It took a while because it had some issues, but I got a POD book version of Angel Project all set up, so I’ll be sending you a discount code if you’d like to get a physical copy through DriveThruRPG.
The Dungeon Zone
Right now, I nearly done with The Dungeon Zone. Like Angel Project, it’s been kind of sitting on my hard drive waiting to get finished up, and it’ll likely be my next Patreon release assuming I can get it over the finish line without undue delay.
The Dungeon Zone is a weird game to be sure. It’s a tongue in cheek celebration of the weirdness of D&D both as a work and as an activity. You create both gamers who are sitting down to play D&D (or a non-trademarked equivalent dungeon fantasy RPG) and the adventurers they’re playing, so it’s kind of an abstracted D&D on fast-forward with occasional damage to the fourth wall. You have to be familiar with the source material to coherently play it, but so far it’s been fun with both hardcore D&D fans and more eclectic gamers who’ve dabbled in D&D. (Jason Thompson was kind enough to run a playtest with his D&D group, and they had a blast.)
On a design level, TDZ is so much an Ewen Cluney game that it makes me feel like I’m falling into clichés. It runs on a simple Powered by the Apocalypse variant, reminiscent of Magical Fury in some ways, but with stats and character moves, and with lots of tables, so that you can make mostly-random characters. (Move selection is a little too dependent on stats to be random, but basically everything else.) The “Zone Master” even makes a DM character, which includes stuff like tables to let you know that you’re going to be playing Ogres & Oubliettes 3½ Edition in the Unknown Realms setting, and playing at the student union at the university.
A while ago I came up with the idea of an “RPG zine” in the sense of a book that’s got an RPG at its core and a bunch of thematically related bits of random stuff (there are plenty of other RPG zines in various formats of course), which is how TDZ wound up having appendices lettered A through O. These include several that are actually pertinent to playing TDZ, but there are also some like “Appendix H: Coloring Section” and “Appendix L: Other Ampersand RPGs.” I did come up with a few extra ones just so the list of inspirations could be Appendix N.
I commissioned cover art from Jason Thompson, to serve as the centerpiece of a pastiche of the original cover of white box D&D. Most of the other art in TDZ is stock art from DriveThruRPG. Unsurprisingly, there’s a LOT of dungeon fantasy stock art, and while you have to be willing to sort through it to find the good stuff, there is a lot of good stuff there, so that TDZ is reminiscent of Kagegami High in terms of just having tons of visual elements. I was especially happy with the pack of silly fantasy art from a Brazilian publisher, though some of it (like what looks like a Rastafarian orc or something???) was a bit too out there for me to have any use for.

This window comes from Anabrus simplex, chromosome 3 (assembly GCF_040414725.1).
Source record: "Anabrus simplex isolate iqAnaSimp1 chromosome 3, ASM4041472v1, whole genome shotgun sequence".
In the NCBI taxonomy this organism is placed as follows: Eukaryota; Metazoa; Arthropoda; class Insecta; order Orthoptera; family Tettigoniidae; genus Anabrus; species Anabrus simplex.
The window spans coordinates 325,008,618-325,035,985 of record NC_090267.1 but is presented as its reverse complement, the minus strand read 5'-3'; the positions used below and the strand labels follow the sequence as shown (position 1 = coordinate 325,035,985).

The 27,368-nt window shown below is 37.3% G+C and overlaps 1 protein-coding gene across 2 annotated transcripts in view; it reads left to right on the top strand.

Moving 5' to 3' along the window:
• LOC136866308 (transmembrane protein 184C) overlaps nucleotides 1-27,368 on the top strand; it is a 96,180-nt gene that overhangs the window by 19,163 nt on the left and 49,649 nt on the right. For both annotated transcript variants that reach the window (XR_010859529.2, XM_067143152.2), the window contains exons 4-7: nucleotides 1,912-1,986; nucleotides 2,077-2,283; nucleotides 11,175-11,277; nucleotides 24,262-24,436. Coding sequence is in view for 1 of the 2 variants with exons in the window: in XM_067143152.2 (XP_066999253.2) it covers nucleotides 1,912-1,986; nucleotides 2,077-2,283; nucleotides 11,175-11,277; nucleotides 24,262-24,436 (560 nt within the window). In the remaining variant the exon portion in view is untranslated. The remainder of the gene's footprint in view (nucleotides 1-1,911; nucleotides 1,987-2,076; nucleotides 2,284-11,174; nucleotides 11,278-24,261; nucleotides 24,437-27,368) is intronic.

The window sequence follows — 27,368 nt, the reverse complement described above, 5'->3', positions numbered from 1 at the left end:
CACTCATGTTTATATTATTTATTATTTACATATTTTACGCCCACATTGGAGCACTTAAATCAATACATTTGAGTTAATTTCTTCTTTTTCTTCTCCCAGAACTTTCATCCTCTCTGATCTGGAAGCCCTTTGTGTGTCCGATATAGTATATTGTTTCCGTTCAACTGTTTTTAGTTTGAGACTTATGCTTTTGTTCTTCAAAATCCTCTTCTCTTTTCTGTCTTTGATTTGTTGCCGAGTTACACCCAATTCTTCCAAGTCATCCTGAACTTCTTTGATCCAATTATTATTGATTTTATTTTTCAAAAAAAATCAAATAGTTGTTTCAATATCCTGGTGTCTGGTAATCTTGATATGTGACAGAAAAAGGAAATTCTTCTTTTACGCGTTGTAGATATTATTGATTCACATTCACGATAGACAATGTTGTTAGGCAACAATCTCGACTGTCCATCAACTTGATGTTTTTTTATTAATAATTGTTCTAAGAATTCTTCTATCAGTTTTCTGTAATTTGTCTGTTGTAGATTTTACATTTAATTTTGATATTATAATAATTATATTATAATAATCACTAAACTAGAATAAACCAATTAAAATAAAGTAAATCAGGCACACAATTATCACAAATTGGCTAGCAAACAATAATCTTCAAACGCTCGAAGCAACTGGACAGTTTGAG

Other Stuff in Progress
- Magical Burst: I still badly need to finish this game some day, and I got some really helpful ideas from video games, most notably Octopath Traveler and Mario + Rabbids Kingdom Battle.
- I Hate You: A Cartoon Story Game For Two Good Friends: This is an idea I had ages ago that’s just now coming to fruition. It’s a simple story game for two players, where you collaboratively produce something along the lines of one of the classic cartoons with a “predator vs. prey” dynamic as seen in Coyote and Roadrunner, Bugs Bunny and Elmer Fudd, etc. It’s very different from the likes of Toon, and while it definitely needs more playtesting, I’m really happy with it so far.
- Zero Breakers: This is a game I started on a while back and randomly opened the other day and realized was nearly ready for playtesting. Thematically its main influence is a kinda obscure anime called Mikagura School Suite, hence it’s about a weird school full of teenagers with special powers who join clubs and fight for dominance, with the aim of keeping them busy with each other so they don’t cause trouble for normal society. On a design level, it’s kind of a proof of concept for handling combat purely as a way to prod you into narrating an interesting fight.
- Otaku Crime Squad: After watching Anime Crimes Division (which is kind of brilliant), naturally I hit on the idea of making a very silly game about fighting crime in San Akihabara. We'll see if something comes together, but I got started on a system that uses some bits of Fate Accelerated and Blades in the Dark.
- Channel A, that anime-themed party game I designed, is coming back in a new edition from Evil Hat Productions! It turns out Fred Hicks is a big fan of the game, and Evil Had did a successful Kickstarter to fund the new version, so it should be coming out some time in the Spring of 2019.
- Ikea now offers fuse beads—the kind that you can put on a pegboard and then iron to make pixel art—under the name PYSSLA, and I picked up a set the other day on a whim. I find it a fun and relaxing little hobby, though I highly recommend getting beads that come pre-sorted, because it is not at all worth the amount of work involved to separate them. And I did in fact sort ALL of the beads in a 1 lb. 5 oz. PYSSLA pack, albeit with the help of a Perler bead pen.